Train yourself in communication
While we are so busy training new skill sets in our dogs, we need to remember to teach the skill of communication ourselves. These days, many people communicate by text, Facebook, or other social media channels. Texting your opinion without watching or hearing how others receive it is easy. And often start this because we see, read, or hear something, don’t understand the whole picture, and assume we know what happened and how to solve it. The risk is that we lose our capability to have a good conversation with the other person. Because now there is only a keyboard and a screen between us. We miss the body language of each other if we only use technology to communicate. And as trainers, we know that body language gives us so much essential information.
Body language is an essential form of communication in human conversations. It can be used to convey feelings, attitudes, and emotions and is considered more important than verbal communication or text messages. Studies have shown that up to 65% of communication is nonverbal, with body language making up the majority of that. This is because body language can be used to convey information that words alone cannot easily express, such as emotions, intentions, and reactions. Additionally, body language can create a sense of connection and understanding between two people, which is difficult to achieve through text or verbal communication.
Building motivation by empowerment
My workshops are motivation builders for participants and their dogs. I love to empower both. It’s hard work, but that’s my job, and that’s what I like so much. The technique I’m using for this is FeedForward. I’m not too fond of feedback because it always goes back to the past. And we can not change what happened. Feedback is dangerous, can ruin relationships, and people tend to defend. FeedForward is focusing on the future. That is the only moment in time that we can influence. We can see significant differences after just a few trials by changing the subtle small details like body language, movement, position, action, timing, reinforcement skill, or handling issues.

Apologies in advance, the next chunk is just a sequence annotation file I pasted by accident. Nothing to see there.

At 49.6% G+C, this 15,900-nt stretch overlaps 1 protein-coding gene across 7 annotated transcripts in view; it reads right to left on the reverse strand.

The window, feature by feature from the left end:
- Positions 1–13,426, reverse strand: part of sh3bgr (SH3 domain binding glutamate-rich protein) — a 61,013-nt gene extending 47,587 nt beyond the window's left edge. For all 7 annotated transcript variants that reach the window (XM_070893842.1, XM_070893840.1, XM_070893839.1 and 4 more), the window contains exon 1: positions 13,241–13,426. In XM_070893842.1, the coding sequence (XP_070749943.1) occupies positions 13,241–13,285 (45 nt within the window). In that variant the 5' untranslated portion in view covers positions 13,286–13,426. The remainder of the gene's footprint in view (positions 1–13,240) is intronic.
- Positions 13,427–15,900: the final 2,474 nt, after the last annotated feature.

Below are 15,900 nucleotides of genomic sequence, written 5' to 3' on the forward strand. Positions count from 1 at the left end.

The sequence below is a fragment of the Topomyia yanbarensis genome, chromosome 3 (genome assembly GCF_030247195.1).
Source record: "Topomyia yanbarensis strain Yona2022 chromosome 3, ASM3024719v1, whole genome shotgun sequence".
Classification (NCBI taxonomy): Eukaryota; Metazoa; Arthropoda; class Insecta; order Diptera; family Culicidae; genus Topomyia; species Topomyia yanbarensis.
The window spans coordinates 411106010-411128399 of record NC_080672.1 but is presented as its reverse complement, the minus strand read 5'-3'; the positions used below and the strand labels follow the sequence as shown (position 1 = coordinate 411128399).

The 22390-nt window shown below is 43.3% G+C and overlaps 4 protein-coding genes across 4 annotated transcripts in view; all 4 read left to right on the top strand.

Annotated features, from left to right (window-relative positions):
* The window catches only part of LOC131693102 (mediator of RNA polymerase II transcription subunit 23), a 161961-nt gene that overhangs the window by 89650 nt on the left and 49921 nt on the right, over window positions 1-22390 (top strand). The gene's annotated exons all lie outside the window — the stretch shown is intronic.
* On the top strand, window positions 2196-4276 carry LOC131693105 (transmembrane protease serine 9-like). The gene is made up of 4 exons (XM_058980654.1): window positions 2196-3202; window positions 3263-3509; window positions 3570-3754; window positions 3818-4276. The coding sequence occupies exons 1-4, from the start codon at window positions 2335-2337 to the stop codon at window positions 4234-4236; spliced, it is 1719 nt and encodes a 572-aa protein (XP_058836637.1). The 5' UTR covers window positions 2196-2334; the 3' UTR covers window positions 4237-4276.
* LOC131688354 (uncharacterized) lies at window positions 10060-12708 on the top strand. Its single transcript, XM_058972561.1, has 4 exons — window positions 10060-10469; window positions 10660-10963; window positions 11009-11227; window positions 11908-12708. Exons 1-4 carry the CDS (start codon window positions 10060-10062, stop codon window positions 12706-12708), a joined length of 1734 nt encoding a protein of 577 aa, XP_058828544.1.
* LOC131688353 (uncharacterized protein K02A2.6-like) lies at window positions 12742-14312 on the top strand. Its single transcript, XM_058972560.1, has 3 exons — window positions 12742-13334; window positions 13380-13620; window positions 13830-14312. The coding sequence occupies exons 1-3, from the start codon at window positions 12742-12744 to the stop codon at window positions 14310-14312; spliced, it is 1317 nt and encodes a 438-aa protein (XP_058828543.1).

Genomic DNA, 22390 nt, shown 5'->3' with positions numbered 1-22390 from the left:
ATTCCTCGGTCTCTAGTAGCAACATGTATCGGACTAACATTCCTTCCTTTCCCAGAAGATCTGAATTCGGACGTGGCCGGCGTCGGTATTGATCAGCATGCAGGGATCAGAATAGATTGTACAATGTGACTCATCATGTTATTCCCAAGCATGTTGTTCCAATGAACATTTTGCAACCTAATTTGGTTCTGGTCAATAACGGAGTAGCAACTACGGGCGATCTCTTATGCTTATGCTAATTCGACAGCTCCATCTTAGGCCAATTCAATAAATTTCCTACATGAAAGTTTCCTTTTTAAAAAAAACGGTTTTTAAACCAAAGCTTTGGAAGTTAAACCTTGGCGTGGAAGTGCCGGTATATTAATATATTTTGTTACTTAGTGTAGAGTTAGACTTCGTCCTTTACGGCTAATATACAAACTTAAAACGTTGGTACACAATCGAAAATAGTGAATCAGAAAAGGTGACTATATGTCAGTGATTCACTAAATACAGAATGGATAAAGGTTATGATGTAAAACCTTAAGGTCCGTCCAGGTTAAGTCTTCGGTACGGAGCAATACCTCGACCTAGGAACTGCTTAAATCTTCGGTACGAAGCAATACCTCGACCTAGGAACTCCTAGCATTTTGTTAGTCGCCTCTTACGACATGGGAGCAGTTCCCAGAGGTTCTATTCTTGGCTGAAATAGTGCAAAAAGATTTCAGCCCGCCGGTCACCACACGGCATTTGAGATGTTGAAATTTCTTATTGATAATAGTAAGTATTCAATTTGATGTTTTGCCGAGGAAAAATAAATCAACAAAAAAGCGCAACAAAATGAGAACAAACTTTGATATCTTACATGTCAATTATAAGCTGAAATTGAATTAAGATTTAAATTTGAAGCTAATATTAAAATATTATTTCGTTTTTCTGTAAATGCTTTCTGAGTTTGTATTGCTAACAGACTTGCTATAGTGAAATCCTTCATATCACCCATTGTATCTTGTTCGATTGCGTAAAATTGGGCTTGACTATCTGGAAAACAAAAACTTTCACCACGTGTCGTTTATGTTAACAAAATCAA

It’s good to realize that, for me, there is no difference between trainers and handlers. Because they both are busy with influencing and manipulating the behavior of their dogs to get the best out of these dogs. They train their dogs to the most effective and efficient level within their reach. And if you want to make a difference between a handler and a trainer, well, I expect from a trainer that they are super creative! A trainer must be able to solve the training problems in multiple ways quickly. A trainer must be able to work not only on the animal’s motivation but also on the motivation of the handler at the same time. And the trainer must be able to make decisions to change the training protocol if that is necessary.
Enjoy making mistakes
I met a lot of handlers that had awful experiences with not-so-nice trainers. They are so afraid to make mistakes that they no longer enjoy the training. They are under constant pressure, like the dogs working with them. And when they make mistakes, they excuse themselves to their dogs and me. You don’t need to explain yourself to the trainer or your dog. I love mistakes. I ask and encourage my students to make mistakes! We must dare to make mistakes. Because then we can grow. It’s the way how we learn. Trial and error, just like our dogs!
So please remember, don’t judge too quickly or label each other. Be curious in the other, use the style of dialogue as our Greek philosophers did rationally and include others so we all can grow in this K9 world.
Any questions or comments?
If you have any questions or comments about this article, feel free to send me an e-mail.